Wednesday, August 18, 2010

N 2gether Now

Buy low, sell high. That's the game, right? The simple rule that underpins all business, the Canon Truth by which an enterprise will either thrive or starve.

You get your goods and services from the lowest bidder, and then you turn them around for the maximum markup the market will tolerate. Then you sit back in your highback armchair and polish your brandy snifter with your monogrammed ascot. Quite.

But wait - that's big business. Business where the target market is measured in eight or nine digits, and where the product line is cobbled together from dozens of globalized production sources. That's Business Gone Wild, living the fast life in the back of Joe Francis' tour bus. But what's going on at street level?

The inspiring answer is on display at any number of modern small outfits - businesses who insist on taking the time to find the best bidder, not the lowest one. Take a look at Seattle's own Melrose Market - a collaborative project that has the Capitol Hill foodie crowd at rapt attention. These are small businesses that care about their product, their customers, and their relationship with their neighbors. The Calf and Kid isn't going to sell you cheese it isn't proud of; nor is Rain Shadow Meats going to offer you a cut of meat they aren't absolutely confident in. And neither business is going to charge you more than their exceptional product is worth. They get it; they're part of the neighborhood, and part of the larger community of principled small business that's taking root all over the country.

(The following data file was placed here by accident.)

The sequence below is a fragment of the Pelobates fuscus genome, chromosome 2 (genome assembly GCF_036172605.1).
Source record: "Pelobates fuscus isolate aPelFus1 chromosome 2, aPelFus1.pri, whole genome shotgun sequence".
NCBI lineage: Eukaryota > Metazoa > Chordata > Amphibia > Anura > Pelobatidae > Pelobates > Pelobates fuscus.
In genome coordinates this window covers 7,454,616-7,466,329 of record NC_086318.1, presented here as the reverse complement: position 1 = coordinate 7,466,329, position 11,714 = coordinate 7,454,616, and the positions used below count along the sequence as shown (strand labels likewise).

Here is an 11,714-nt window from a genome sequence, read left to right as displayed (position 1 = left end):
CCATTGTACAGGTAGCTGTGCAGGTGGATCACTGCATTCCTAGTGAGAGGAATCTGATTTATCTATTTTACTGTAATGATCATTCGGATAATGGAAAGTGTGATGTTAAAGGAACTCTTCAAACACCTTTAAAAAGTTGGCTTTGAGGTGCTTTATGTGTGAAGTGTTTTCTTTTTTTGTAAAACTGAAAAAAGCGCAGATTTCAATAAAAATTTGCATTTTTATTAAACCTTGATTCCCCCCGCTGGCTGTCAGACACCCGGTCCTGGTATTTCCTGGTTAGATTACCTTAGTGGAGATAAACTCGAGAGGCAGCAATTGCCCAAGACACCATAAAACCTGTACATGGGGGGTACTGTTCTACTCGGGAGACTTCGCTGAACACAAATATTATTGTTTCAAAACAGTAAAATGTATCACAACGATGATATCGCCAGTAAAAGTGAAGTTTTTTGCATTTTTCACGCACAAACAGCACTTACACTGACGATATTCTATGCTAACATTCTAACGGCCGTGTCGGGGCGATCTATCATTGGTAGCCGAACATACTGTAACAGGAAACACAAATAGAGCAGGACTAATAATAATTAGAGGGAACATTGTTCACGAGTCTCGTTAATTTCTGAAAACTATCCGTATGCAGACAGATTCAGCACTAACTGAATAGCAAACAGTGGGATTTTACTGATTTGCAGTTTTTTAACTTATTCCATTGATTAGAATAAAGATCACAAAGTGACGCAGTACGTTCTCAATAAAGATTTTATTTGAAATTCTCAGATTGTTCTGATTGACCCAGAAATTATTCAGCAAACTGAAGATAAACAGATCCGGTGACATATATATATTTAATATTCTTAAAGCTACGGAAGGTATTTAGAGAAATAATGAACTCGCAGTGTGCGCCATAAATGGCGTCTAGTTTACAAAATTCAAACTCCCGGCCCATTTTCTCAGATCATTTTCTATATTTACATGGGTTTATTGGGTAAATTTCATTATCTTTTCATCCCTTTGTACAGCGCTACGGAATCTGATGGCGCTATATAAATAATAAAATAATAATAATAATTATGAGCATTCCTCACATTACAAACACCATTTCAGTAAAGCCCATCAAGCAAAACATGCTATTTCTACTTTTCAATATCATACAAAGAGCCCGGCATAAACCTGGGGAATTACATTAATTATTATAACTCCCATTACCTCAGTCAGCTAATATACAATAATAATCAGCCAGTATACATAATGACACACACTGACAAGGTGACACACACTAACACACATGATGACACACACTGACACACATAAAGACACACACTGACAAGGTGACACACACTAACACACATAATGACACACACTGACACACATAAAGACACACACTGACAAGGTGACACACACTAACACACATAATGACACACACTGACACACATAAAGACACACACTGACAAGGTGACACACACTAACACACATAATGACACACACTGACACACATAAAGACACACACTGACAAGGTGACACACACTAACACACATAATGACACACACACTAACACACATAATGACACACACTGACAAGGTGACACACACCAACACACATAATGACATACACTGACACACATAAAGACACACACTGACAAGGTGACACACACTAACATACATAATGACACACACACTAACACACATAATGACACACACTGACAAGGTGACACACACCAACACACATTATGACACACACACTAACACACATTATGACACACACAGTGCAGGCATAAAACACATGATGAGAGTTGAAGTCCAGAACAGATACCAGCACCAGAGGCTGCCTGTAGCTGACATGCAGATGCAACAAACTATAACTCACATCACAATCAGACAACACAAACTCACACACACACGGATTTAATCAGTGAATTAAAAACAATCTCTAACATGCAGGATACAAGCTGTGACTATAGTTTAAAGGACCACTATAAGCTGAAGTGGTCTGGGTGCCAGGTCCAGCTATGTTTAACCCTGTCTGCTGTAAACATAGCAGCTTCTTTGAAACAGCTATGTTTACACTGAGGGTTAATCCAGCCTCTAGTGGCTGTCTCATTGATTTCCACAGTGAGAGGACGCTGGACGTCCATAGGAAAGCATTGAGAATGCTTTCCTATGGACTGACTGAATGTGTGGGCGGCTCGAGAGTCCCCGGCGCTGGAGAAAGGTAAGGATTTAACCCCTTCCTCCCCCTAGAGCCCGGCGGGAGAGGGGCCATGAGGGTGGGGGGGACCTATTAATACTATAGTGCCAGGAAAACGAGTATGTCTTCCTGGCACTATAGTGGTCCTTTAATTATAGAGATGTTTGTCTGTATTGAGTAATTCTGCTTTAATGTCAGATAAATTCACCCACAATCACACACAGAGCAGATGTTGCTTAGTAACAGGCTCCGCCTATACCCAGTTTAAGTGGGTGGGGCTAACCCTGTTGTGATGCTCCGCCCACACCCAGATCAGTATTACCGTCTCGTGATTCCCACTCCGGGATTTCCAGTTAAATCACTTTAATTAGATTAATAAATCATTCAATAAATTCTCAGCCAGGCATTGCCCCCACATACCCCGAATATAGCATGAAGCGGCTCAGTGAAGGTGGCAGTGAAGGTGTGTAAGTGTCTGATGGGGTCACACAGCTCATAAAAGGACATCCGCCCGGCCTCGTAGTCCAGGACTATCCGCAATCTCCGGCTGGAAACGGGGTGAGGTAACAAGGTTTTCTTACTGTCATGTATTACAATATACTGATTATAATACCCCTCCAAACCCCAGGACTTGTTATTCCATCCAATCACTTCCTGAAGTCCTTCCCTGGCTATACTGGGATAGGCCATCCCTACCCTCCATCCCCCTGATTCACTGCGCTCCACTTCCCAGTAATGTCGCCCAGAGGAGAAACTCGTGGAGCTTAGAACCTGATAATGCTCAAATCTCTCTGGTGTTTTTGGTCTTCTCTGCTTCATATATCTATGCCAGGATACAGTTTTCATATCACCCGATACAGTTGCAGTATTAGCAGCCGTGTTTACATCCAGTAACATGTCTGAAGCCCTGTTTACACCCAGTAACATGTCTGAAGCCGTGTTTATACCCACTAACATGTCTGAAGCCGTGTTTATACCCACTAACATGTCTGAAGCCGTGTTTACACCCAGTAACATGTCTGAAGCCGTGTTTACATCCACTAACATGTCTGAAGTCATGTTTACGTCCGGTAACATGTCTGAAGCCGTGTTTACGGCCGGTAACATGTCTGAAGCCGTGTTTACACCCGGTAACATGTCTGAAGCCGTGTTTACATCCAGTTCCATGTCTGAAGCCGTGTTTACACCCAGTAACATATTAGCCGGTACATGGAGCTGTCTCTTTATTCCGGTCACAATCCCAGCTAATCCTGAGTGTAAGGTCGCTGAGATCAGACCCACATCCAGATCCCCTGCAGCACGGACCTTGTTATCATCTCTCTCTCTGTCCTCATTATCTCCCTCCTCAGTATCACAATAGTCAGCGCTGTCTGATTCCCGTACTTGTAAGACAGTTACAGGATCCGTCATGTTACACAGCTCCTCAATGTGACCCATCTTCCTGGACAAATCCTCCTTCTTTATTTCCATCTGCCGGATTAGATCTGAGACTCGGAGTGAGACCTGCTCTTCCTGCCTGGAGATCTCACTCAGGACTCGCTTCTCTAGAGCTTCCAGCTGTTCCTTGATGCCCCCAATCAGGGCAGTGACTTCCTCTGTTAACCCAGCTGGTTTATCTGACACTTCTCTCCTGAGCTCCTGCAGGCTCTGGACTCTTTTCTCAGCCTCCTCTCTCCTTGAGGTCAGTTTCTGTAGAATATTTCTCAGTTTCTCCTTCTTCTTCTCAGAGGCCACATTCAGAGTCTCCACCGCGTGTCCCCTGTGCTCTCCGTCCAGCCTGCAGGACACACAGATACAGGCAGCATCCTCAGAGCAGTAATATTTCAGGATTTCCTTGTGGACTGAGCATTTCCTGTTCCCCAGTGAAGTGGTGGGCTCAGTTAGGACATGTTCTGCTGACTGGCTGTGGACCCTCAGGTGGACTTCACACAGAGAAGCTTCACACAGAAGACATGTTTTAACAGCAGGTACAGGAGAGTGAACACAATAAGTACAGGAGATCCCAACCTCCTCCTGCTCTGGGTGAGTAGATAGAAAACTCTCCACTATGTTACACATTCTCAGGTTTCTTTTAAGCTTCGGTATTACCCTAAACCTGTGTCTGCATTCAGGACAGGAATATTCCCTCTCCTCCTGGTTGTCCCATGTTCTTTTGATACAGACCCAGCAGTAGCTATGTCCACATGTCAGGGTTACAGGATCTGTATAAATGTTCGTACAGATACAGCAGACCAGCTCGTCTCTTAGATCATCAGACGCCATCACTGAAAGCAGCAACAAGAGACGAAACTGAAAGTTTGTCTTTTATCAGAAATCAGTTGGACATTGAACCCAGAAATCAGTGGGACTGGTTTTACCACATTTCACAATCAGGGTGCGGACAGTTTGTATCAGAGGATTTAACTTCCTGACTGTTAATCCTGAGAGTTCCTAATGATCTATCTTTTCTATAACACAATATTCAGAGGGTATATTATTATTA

"Buy Local" has become the battlecry of the New Responsible, but like most simple battlecries, the mantra loses some nuance in the chanting. Why buy local? Why collaborate, as neighborhood small businesses? Why seek out quality suppliers in your area at potentially greater expense than a national distributor? For us, it's the same reason we're happy to be conducting a private investment campaign instead of seeking capital through the banks: it really matters who ends up benefitting from our hard work and success. By selecting our suppliers locally, we can know that every dollar passing through our register contributes to building a healthier, stronger small business climate in Washington. Every customer that has a good experience strengthens not only our tavern, but also the local businesses that we buy from. Whenever we attract foot traffic, the Capitol Hill businesses around us get stronger as well.

There was a popular concept bouncing around the Internet a few years back which posited that corporations, when examined using criteria designed to evaluate personality types, tend to operate as classic sociopaths. We'd like to put forward that when we look around our neighborhood, we're proud to see small businesses that exemplify sanity, consideration, and a real drive to support this community, not just benefit from it. It's a good place to be; the modern commercial equivalent of wiping an honest day's sweat off one's brow... and we can't wait to take our place in the ecosystem.

So sign on. Ask us for a copy of the business plan. Find out how you can be a part of this venture, and how you can be part of making our modern business world a better place one storefront at a time. It's an exciting time to be stepping into the marketplace; this is a moment when principled, dedicated entrepreneurship has the very real ability to make a big difference in our neighborhood, our city, our country. Let's do this thing.

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